We also visited Heroes Square. Heroes Square is centred on the Millenary Monument which is a thirty-six metre high column. On top of the column stands a golden Archangel Gabriel. He is holding a cross and the Hungarian crown. At the bottom of the column there are statues of seven Magyar chieftains. In the colonnade behind there are fourteen statues of Hungarian rulers.

Heroes Square.

Heroes Square.

Heroes Square.

Heroes Square.

Heroes Square.

Heroes Square.

On our last day in Budapest we finally got round to visiting Margaret Island, but unfortunately half way through our visit the heavens opened and there was a violent thunder and lightning storm. It was so bad we had to abandon the island and take cover, but we still got soaked.

Margaret Island is situated in the River Danube. It was once called Rabbit Island and acted as a royal hunting reserve. King Béla founded a nunnery on the island and promised to send his daughter Margaret there as a nun if God helped him drive the Mongol invaders out of Hungary. When the Mongols finally withdrew from Hungary, King Béla, true to his word, sent eleven-year-old Margaret to the convent. The island was later called after her. Nowadays, the island is a public park.

Margaret Island.

Margaret Island.

Margaret Island.

Margaret Island.

Margaret Island.

Margaret Island.

Posted by irenevt 06:28 Archived in Hungary Comments (7)

Sopron.

Hungry.

sunny

Folk art shop on Fo Ter - Sopron

Folk art shop on Fo Ter - Sopron

Getting to Sopron.

We got to Sopron by train from Vienna as the train is operated by Austrian Railways we could get there on an einfach raus ticket which cost 32 Euros for up to 5 people. The journey took an hour and 10 minutes from Wein Meidling Station. Transport on the schnellbahn is included in the ticket if you are starting from another station.

Sopron Station

Sopron Station

Sopron is a very relaxed place with a very pretty old town. We mainly enjoyed wandering aimlessly around the old town streets with their lovely buildings and sitting enjoying the sun in some of Sopron's lovely old squares. We also had a very pleasant goulash soup meal with Soproni beer. Buying food and drink in the restaurants and supermarkets in Sopron was much cheaper than in Vienna. The currency is the forint, but some restaurants accept Euro. There were lots of money changers in Sopron.

The Old Town.

Fo Ter is the main part of the old town, but there are many lovely streets leading off it, such as Saint George's Street. The streets are lined with colourful old buildings and often lead to lovely wide open squares. There are several fountains, churches and a synagogue.

Beautiful building, Sopron. - Sopron

Beautiful building, Sopron. - Sopron

Sleepy courtyard, Sopron. - Sopron

Sleepy courtyard, Sopron. - Sopron

The Old Town

The Old Town

The Old Town

The Old Town

The Old Town

The Old Town

Fo Ter Square.

Fo Ter Square is the heart of Sopron's old town. The fire tower (Fo Ter) which gives the square its name is currently undergoing renovation so is surrounded by scaffolding. The square also contains several lovely buildings; some of which are museums. There is also a holy trinity statue and Goat Church. Goat Church was supposedly funded by a goatherd whose goats uncovered buried treasure. We did not go inside the church; I think it is now a museum. There were lots of restaurants, cafes and bars. The town hall was also on this square. This is a very pleasant spot for a meal or a seat in the sun.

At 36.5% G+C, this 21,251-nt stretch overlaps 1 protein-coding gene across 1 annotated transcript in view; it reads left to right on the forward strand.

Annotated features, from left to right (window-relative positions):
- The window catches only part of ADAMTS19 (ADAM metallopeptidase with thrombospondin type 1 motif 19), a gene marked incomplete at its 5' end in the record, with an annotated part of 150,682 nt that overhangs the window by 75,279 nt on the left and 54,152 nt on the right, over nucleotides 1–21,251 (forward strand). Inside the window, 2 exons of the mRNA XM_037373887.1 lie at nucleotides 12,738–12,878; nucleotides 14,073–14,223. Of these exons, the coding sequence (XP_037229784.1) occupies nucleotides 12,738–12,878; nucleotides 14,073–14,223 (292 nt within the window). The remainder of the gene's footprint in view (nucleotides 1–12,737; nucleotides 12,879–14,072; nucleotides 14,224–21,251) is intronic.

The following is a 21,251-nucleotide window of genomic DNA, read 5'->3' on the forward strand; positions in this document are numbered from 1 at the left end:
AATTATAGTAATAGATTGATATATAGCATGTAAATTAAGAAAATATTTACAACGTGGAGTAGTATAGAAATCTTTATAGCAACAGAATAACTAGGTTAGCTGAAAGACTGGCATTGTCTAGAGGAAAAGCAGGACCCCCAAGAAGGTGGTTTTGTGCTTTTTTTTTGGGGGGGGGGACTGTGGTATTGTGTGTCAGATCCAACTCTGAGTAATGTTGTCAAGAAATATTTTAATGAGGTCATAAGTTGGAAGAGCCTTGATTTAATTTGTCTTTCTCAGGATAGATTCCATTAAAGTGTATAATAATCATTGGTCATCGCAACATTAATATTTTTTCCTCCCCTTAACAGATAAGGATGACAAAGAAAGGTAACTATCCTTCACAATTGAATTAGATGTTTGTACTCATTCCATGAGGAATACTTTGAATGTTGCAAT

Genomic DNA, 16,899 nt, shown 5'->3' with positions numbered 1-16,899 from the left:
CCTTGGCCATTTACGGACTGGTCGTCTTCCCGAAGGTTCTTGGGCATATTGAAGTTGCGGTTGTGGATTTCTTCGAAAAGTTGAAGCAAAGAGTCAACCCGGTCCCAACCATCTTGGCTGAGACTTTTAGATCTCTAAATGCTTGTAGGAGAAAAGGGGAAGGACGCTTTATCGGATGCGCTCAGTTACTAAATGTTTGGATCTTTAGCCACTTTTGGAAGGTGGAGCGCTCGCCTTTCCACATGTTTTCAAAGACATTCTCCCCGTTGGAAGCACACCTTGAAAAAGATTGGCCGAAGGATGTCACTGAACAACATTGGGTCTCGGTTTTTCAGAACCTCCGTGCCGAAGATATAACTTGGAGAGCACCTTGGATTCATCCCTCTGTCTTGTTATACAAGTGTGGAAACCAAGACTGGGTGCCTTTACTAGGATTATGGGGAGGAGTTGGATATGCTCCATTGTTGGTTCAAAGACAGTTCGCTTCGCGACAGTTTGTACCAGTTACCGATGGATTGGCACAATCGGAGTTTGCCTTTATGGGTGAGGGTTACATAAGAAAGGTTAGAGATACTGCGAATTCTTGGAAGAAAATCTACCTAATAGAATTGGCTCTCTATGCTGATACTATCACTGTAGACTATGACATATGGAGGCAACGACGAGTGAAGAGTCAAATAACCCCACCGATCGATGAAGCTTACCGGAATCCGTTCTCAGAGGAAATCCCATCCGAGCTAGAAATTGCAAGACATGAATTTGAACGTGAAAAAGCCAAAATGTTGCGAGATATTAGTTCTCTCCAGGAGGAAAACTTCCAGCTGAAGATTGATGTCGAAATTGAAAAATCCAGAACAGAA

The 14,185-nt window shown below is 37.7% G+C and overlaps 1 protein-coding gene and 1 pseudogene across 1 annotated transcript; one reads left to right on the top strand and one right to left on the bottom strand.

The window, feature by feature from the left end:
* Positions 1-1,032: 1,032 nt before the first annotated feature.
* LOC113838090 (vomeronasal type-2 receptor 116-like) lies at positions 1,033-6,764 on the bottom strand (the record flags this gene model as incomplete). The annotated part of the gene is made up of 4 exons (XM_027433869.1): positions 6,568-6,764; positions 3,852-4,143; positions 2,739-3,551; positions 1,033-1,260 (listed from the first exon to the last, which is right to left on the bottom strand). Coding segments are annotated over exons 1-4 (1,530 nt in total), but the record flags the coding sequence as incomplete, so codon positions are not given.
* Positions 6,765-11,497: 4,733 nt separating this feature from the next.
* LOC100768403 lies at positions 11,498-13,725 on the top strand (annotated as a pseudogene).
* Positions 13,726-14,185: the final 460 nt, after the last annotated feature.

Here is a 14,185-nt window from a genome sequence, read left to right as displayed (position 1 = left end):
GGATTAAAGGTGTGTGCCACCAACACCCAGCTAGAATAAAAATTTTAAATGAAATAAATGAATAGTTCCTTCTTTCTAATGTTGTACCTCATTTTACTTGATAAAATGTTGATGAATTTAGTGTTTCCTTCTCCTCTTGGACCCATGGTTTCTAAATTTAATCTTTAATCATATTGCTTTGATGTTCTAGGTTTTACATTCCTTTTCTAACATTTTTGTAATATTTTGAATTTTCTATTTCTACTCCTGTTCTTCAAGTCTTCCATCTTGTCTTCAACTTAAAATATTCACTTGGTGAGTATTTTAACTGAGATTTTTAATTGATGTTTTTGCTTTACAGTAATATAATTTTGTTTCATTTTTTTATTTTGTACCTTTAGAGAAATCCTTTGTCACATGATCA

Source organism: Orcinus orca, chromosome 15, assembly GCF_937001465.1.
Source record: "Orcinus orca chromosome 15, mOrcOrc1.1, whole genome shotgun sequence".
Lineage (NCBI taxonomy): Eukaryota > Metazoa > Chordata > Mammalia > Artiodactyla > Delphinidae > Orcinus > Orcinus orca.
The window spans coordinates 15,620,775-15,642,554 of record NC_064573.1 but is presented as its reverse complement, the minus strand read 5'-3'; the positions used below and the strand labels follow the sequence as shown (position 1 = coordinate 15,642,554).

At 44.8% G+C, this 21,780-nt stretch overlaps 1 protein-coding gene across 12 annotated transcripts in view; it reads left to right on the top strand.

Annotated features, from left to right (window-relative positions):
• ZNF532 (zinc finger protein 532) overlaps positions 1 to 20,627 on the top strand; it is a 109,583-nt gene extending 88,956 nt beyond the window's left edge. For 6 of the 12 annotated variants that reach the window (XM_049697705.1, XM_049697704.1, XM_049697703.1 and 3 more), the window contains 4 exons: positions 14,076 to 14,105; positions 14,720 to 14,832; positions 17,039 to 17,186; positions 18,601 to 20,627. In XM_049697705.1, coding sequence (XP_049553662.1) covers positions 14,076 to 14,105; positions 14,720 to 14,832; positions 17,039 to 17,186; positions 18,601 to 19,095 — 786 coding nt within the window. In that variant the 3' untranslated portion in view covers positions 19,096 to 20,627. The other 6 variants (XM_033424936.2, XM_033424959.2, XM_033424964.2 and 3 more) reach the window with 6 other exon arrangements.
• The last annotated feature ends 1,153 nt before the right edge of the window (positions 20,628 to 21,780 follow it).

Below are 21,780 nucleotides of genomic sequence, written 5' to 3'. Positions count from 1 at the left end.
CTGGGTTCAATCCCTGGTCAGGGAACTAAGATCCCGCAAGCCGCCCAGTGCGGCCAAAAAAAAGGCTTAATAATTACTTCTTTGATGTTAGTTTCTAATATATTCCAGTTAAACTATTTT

Fo Ter Square

Fo Ter Square

Fo Ter Square

Fo Ter Square

Fo Ter Square

Fo Ter Square

St Ursula's Square.

St Ursula's Square in the old town is a wide open space. It contains the lovely Church and Convent of Saint Ursula and a statue of her, too. At one time this square was the site of the salt market of Sopron.

St Ursula's Square

St Ursula's Square

Roman Remains.

Near Fo Ter you can see some excavated Roman remains. They are of several buildings and streets that were part of Sopron's Roman forum. You can look down over the site and there are several notice boards around indicating what you are looking at. Quite interesting and worth a look. Near Fo Ter.

Roman Remains

Roman Remains

Roman Remains

Roman Remains

Near Fo Ter there is another interesting square with some old buildings and interesting monuments. The old Golden Lion Pharmacy is across the road from here. This is worth passing by for a quick look if you are in the area.

Near Fo Ter

Near Fo Ter

Near Fo Ter

Near Fo Ter

Near Fo Ter

Near Fo Ter

Near Fo Ter

Near Fo Ter

Szechenyi Ter.

This square is between the railway station and the old town. It contains a park, as well as a church and a statue of Count Istvan Szechenyi. It is quite a pretty square and worth a look if you are ever in Sopron.

Szechenyi Ter

Szechenyi Ter

Liszt.

Near the old town there is a Liszt Street with a plaque and bust of Listz. Stop and have a look if you are in town. The bust is outside the conert hall. I am not entirely sure of Listz' connection with Sopron.

Liszt

Liszt

Shops.